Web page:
Retirement & Financial Planning Report

If you are retired from active duty and are receiving military retired pay, you can continue to receive that pay and you can also receive a civilian annuity based solely on your civilian service. On the other hand, with one exception, if you want to get credit for those active duty years in determining your eligibility to retire from your civilian job and in your civilian annuity calculation, you’ll have to make a deposit to the civilian retirement fund for that period of time and waive your military retired pay. Here’s the exception: You won’t have to waive your military retired pay if you are receiving it because of a service-connected disability either incurred in combat with an enemy of the United States or caused by an instrumentality of war and incurred in the line of duty during a period of war. However, you would still have to make a deposit for that time.

On the other hand, if you have retired (or will be retiring) from a reserve component of the armed forces, you’ll be able to receive both that military retired pay and your civilian annuity, with no reduction in either. However, if you want to get credit for any periods of active duty service in determining your eligibility to retire from your civilian job and in your civilian annuity calculation, in most cases you’ll have to make a deposit for that time. The rules vary depending on which retirement system you are in.

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If you are covered by FERS, you will get credit for your active duty service only if you make a deposit. If you are covered by CSRS, what you have to do depends on when you were first employed by the federal government.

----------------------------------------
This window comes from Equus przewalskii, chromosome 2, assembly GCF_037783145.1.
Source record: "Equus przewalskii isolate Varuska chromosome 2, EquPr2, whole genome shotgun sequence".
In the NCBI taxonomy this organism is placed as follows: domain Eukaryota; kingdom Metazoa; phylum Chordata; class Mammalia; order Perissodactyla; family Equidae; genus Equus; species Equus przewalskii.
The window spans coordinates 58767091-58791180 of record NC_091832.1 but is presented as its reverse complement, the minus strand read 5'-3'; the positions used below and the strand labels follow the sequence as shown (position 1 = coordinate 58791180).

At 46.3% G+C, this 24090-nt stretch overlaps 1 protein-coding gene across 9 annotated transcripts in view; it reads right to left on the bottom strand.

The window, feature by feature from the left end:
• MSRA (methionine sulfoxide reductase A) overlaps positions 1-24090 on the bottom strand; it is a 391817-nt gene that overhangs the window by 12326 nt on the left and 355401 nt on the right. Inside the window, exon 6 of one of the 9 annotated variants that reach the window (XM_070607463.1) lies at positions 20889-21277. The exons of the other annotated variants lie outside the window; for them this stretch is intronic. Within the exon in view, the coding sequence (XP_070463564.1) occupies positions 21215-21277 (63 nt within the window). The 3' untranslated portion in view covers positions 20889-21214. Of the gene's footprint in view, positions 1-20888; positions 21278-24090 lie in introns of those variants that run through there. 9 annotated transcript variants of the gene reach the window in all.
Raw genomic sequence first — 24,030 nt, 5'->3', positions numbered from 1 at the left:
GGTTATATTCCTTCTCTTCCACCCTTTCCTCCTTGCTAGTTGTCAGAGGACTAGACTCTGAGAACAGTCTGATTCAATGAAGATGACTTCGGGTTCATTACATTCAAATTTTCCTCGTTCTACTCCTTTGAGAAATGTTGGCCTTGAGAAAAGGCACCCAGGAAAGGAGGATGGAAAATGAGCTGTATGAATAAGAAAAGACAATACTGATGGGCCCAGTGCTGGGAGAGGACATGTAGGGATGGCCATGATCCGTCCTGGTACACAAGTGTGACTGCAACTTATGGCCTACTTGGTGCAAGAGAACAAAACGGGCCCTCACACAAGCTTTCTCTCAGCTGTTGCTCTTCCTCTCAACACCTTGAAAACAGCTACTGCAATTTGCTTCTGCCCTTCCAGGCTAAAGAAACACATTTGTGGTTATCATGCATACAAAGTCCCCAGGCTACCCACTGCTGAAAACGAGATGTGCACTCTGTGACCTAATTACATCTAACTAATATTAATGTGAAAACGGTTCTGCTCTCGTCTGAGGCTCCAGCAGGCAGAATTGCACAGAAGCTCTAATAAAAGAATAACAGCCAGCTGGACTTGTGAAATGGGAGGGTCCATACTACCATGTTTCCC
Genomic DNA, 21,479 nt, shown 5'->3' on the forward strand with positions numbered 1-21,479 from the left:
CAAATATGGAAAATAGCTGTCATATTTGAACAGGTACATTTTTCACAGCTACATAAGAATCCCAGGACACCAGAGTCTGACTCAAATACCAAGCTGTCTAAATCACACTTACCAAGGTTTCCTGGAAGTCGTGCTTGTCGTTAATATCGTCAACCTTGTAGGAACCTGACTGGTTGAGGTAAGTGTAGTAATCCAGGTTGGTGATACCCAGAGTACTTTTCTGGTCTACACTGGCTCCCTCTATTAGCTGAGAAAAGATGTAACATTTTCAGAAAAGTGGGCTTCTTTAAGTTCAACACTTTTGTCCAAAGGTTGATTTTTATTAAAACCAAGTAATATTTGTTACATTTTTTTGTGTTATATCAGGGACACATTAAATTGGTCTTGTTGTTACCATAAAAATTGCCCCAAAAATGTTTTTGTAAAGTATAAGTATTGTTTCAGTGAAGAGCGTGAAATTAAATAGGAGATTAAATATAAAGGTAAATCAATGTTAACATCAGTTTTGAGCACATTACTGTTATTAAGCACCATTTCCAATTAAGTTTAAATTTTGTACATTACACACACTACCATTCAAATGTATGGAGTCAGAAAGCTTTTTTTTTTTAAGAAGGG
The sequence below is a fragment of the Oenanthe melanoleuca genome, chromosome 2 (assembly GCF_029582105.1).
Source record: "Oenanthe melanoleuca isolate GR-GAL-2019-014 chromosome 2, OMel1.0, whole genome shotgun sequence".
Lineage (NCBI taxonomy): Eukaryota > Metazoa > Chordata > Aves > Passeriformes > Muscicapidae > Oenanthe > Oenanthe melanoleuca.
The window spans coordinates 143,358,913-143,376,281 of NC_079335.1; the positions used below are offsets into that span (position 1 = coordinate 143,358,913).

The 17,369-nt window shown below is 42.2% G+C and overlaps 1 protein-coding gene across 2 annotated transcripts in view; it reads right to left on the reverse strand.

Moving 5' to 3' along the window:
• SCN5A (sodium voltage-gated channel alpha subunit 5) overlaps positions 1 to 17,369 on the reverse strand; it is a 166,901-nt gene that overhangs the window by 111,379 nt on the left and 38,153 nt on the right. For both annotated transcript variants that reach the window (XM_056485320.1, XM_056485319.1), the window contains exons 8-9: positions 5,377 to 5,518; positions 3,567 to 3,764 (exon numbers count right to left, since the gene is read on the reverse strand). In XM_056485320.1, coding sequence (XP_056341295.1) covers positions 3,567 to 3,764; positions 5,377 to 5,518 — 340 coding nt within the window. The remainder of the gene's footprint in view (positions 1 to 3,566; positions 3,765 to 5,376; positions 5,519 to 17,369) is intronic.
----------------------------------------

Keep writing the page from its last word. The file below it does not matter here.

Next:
If you were employed before October 1, 1982, you have a choice. You can make a deposit or decide not to do so. In either case you’ll get credit for that time in determining your eligibility to retire and in your annuity computation. However, if you don’t make a deposit, are retired, and are eligible for a Social Security benefit at age 62, those years of active duty service will be eliminated and your annuity recomputed downward. The same is true if you retire after reaching age 62 and are eligible for a Social Security benefit at that time.

If you were first employed on or after October 1, 1982, you’ll be treated the same as any FERS employee. You won’t get any credit for that time unless you make a deposit.

Note: If you are a FERS employee with a CSRS component, any active duty military service performed before you transferred to FERS will be governed by CSRS rules.

If you are thinking about making a deposit, you’ll need to find out how much you owe. To do that, fill out Form RI 20-97, Estimated Earnings During Military Service, and mail it to the finance center for your branch of service along with a copy of your DD-214, Report of Transfer and Discharge (or its equivalent). When the response comes back, attach a copy of your DD-214 and a completed Application to Make Deposit or Redeposit (Standard Form 2803 (CSRS) or 3108 (FERS)), and take it to your local payroll office. They will figure out how much you owe and tell you how to go about making the deposit, if you decide to do that. The RI and Standard From are available online. Go to www.opm.gov/forms.